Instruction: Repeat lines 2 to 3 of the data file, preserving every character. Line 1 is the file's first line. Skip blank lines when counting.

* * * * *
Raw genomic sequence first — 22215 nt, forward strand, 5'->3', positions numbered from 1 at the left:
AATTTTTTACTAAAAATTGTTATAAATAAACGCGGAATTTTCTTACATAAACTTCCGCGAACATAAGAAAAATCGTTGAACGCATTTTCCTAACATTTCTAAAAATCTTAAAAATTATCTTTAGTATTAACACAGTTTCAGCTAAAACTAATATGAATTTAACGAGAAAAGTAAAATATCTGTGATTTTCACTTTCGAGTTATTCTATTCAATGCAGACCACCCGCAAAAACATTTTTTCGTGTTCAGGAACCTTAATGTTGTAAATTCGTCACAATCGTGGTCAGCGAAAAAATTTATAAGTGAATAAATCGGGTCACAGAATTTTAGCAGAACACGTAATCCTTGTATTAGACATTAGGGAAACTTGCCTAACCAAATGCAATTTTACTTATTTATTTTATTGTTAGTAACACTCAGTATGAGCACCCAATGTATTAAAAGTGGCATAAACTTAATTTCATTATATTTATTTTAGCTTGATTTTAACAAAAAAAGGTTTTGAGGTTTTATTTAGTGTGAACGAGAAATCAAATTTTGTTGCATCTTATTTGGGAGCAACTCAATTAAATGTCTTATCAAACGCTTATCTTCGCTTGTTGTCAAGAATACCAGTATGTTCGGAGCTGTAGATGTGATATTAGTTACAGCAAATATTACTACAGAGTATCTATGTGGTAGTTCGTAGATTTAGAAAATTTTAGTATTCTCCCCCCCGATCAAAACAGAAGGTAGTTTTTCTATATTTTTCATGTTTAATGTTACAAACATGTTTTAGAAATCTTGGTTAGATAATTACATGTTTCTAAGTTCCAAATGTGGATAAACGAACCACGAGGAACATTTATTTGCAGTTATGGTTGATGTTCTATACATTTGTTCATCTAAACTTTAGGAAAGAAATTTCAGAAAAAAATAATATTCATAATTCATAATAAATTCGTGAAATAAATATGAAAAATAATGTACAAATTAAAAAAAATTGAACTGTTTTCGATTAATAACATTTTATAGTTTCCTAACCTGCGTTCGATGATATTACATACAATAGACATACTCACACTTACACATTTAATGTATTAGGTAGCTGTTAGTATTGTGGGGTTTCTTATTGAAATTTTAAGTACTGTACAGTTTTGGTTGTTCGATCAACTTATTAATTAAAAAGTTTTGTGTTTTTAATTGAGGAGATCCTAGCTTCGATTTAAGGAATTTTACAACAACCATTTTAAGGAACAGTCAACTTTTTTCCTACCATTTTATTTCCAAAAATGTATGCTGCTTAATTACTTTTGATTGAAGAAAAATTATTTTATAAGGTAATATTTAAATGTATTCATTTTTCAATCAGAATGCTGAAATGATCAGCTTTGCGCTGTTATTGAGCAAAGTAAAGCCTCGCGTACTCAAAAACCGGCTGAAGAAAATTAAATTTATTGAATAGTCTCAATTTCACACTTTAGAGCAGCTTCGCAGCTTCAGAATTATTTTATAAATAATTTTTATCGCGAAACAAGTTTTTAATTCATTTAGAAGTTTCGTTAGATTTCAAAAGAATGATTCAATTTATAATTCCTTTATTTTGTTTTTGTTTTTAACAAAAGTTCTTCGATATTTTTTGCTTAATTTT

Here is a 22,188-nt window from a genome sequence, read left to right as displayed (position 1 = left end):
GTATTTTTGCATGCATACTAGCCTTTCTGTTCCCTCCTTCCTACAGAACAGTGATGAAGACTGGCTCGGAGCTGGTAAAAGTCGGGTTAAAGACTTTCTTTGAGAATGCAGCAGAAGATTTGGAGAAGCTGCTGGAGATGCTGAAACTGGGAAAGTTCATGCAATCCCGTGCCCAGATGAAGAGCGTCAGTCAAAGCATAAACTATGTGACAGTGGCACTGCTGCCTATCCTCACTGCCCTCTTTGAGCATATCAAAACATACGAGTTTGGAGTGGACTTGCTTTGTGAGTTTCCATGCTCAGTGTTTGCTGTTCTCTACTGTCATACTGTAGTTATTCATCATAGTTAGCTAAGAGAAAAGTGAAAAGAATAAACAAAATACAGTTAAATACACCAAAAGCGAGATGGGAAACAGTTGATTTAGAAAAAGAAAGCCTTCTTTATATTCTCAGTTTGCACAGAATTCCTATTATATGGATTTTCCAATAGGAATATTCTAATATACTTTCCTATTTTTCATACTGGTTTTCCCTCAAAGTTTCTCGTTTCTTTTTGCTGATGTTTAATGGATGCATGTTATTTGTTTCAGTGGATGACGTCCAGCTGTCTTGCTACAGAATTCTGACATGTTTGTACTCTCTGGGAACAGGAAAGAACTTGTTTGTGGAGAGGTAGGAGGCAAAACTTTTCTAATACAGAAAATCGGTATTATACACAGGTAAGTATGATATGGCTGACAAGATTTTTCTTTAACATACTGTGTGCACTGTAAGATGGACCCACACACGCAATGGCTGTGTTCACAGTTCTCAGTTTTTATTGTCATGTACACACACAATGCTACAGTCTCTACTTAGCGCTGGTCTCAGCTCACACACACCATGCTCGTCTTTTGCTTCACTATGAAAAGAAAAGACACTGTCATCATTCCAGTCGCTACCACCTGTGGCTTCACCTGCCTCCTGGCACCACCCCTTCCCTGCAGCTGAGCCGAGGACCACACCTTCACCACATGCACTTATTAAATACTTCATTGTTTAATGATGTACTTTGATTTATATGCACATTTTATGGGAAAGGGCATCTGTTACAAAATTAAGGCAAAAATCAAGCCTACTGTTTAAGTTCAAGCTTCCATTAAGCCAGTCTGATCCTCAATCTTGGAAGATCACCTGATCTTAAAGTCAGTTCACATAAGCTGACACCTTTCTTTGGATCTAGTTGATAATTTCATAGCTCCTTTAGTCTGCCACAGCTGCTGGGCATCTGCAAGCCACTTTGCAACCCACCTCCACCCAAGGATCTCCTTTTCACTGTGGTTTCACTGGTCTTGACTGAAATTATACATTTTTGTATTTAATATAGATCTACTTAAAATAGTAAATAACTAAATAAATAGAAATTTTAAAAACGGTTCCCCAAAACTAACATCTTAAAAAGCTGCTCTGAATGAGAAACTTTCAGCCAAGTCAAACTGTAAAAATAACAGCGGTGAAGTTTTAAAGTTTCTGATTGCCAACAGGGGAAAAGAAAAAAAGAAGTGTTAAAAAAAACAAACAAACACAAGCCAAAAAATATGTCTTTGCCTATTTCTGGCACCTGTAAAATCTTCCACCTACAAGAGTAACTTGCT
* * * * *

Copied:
AATTTTTTACTAAAAATTGTTATAAATAAACGCGGAATTTTCTTACATAAACTTCCGCGAACATAAGAAAAATCGTTGAACGCATTTTCCTAACATTTCTAAAAATCTTAAAAATTATCTTTAGTATTAACACAGTTTCAGCTAAAACTAATATGAATTTAACGAGAAAAGTAAAATATCTGTGATTTTCACTTTCGAGTTATTCTATTCAATGCAGACCACCCGCAAAAACATTTTTTCGTGTTCAGGAACCTTAATGTTGTAAATTCGTCACAATCGTGGTCAGCGAAAAAATTTATAAGTGAATAAATCGGGTCACAGAATTTTAGCAGAACACGTAATCCTTGTATTAGACATTAGGGAAACTTGCCTAACCAAATGCAATTTTACTTATTTATTTTATTGTTAGTAACACTCAGTATGAGCACCCAATGTATTAAAAGTGGCATAAACTTAATTTCATTATATTTATTTTAGCTTGATTTTAACAAAAAAAGGTTTTGAGGTTTTATTTAGTGTGAACGAGAAATCAAATTTTGTTGCATCTTATTTGGGAGCAACTCAATTAAATGTCTTATCAAACGCTTATCTTCGCTTGTTGTCAAGAATACCAGTATGTTCGGAGCTGTAGATGTGATATTAGTTACAGCAAATATTACTACAGAGTATCTATGTGGTAGTTCGTAGATTTAGAAAATTTTAGTATTCTCCCCCCCGATCAAAACAGAAGGTAGTTTTTCTATATTTTTCATGTTTAATGTTACAAACATGTTTTAGAAATCTTGGTTAGATAATTACATGTTTCTAAGTTCCAAATGTGGATAAACGAACCACGAGGAACATTTATTTGCAGTTATGGTTGATGTTCTATACATTTGTTCATCTAAACTTTAGGAAAGAAATTTCAGAAAAAAATAATATTCATAATTCATAATAAATTCGTGAAATAAATATGAAAAATAATGTACAAATTAAAAAAAATTGAACTGTTTTCGATTAATAACATTTTATAGTTTCCTAACCTGCGTTCGATGATATTACATACAATAGACATACTCACACTTACACATTTAATGTATTAGGTAGCTGTTAGTATTGTGGGGTTTCTTATTGAAATTTTAAGTACTGTACAGTTTTGGTTGTTCGATCAACTTATTAATTAAAAAGTTTTGTGTTTTTAATTGAGGAGATCCTAGCTTCGATTTAAGGAATTTTACAACAACCATTTTAAGGAACAGTCAACTTTTTTCCTACCATTTTATTTCCAAAAATGTATGCTGCTTAATTACTTTTGATTGAAGAAAAATTATTTTATAAGGTAATATTTAAATGTATTCATTTTTCAATCAGAATGCTGAAATGATCAGCTTTGCGCTGTTATTGAGCAAAGTAAAGCCTCGCGTACTCAAAAACCGGCTGAAGAAAATTAAATTTATTGAATAGTCTCAATTTCACACTTTAGAGCAGCTTCGCAGCTTCAGAATTATTTTATAAATAATTTTTATCGCGAAACAAGTTTTTAATTCATTTAGAAGTTTCGTTAGATTTCAAAAGAATGATTCAATTTATAATTCCTTTATTTTGTTTTTGTTTTTAACAAAAGTTCTTCGATATTTTTTGCTTAATTTT

Here is a 22,188-nt window from a genome sequence, read left to right as displayed (position 1 = left end):